RTFU

Hero of the Week: Col. John Ripley

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Updated: December 17, 2008

 

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Tommy Batboy

“Hold and die.” Those were the orders he was given.

“Hold.”

“Die.”

During the 1972 North Vietnamese Easter Offensive, it didn’t seem that far fetched an order for Captain John Ripley. He was in charge of a 600-man unit, composed mostly of South Vietnamese soldiers, at the bridge of Dong Ha. He was staring down 20,000 of the enemy, including some 200 tanks. To say it was a modern day Thermopylae is in no way a stretch. His commanders didn’t see another way to accomplish the mission.

Captain Ripley had another idea: run back and forth under heavy enemy fire with 500lbs of explosives so he could blow up the bridge. Not the greatest plan but, better than the alternative. Then he did something legendary, he executed the plan. As 20,000 of the enemy bore down on him, against all odds, Cpt. Ripley ran directly into withering enemy fire, calmly set up the charge, and blew up the damn bridge.

He accomplished the mission and he saved his Marines.

For his acts of bravery in the face of enemy fire he was awarded the Navy Cross.

He would retire a Colonel having graduated from the US Army’s Airborne and Ranger Schools, USMC Recon School, and the British Royal Marine’s Recon school, a testament that his actions on the bridge at Dong Ha weren’t some crazy fluke. He is the only United States Marine to be inducted into the Ranger Hall of Fame at Ft. Benning, Georgia. If you are in Afghanistan reading this, and you’re on FOB Ripley, you are reading about the base’s namesake.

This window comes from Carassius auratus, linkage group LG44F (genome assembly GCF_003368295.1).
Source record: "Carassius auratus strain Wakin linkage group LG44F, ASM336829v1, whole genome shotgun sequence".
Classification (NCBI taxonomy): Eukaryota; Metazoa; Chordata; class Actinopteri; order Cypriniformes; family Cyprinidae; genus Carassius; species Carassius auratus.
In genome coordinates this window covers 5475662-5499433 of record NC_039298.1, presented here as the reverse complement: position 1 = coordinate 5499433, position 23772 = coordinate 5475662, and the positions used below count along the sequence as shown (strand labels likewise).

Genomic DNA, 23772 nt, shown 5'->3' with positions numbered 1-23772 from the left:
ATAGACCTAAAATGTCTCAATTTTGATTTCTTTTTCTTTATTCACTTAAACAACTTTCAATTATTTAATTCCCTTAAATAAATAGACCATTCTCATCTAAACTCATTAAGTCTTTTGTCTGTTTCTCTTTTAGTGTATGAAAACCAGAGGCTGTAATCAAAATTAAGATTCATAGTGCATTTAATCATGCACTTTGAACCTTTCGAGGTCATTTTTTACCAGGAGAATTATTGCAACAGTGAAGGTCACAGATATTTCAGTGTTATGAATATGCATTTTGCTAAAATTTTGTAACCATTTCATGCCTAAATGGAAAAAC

Sadly, he has left us to spend eternity with the Great Ranger in the Sky. He was 69 years old.

This moment almost came in the summer of 2002. Col. Ripley needed a liver transplant because of a tropical disease that he’d caught long ago in Southern Asia. He’d been read his last rites twice, his family steeled themselves for the end, but the man clung to life. A liver was found in Philadelphia. The Commandant of the Marine Corps sent an entire section of CH-46 helicopters to secure the PC, then he coordinated special clearance for the birds to land in Washington DC, where the transplant surgery was to be preformed. Military valor is one thing, service to the nation above and beyond the call of duty another still, but when the Commandant of the Marine Corps whips up a flight of birds for you and garners special security clearance over DC at our current threat levels, you have passed beyond what mortal man can accomplish – you are the stuff of legend. Col. Ripley was such a man.

11 November 2008.

Veterans Day.

This is the day that our nation pays homage and respect to men like Col, John Ripley. It is a day that all of you whom have or are currently serving should hold your heads just a little higher and walk even more proudly through your day.

Freedom isn’t free, and today our nation remembers the price that was paid. Some gave all, everyone who has served gave something, and our nation gets to pay homage to those who have shown such extraordinary courage and sacrifice that only the most callous and out of touch can’t help but be grateful for the protection and freedom our Veterans have provided them.

To our fellow Vets, thank you for all you’ve done. To those currently serving, keep your heads down. To Colonel Ripley, Godspeed, sir. Godspeed.

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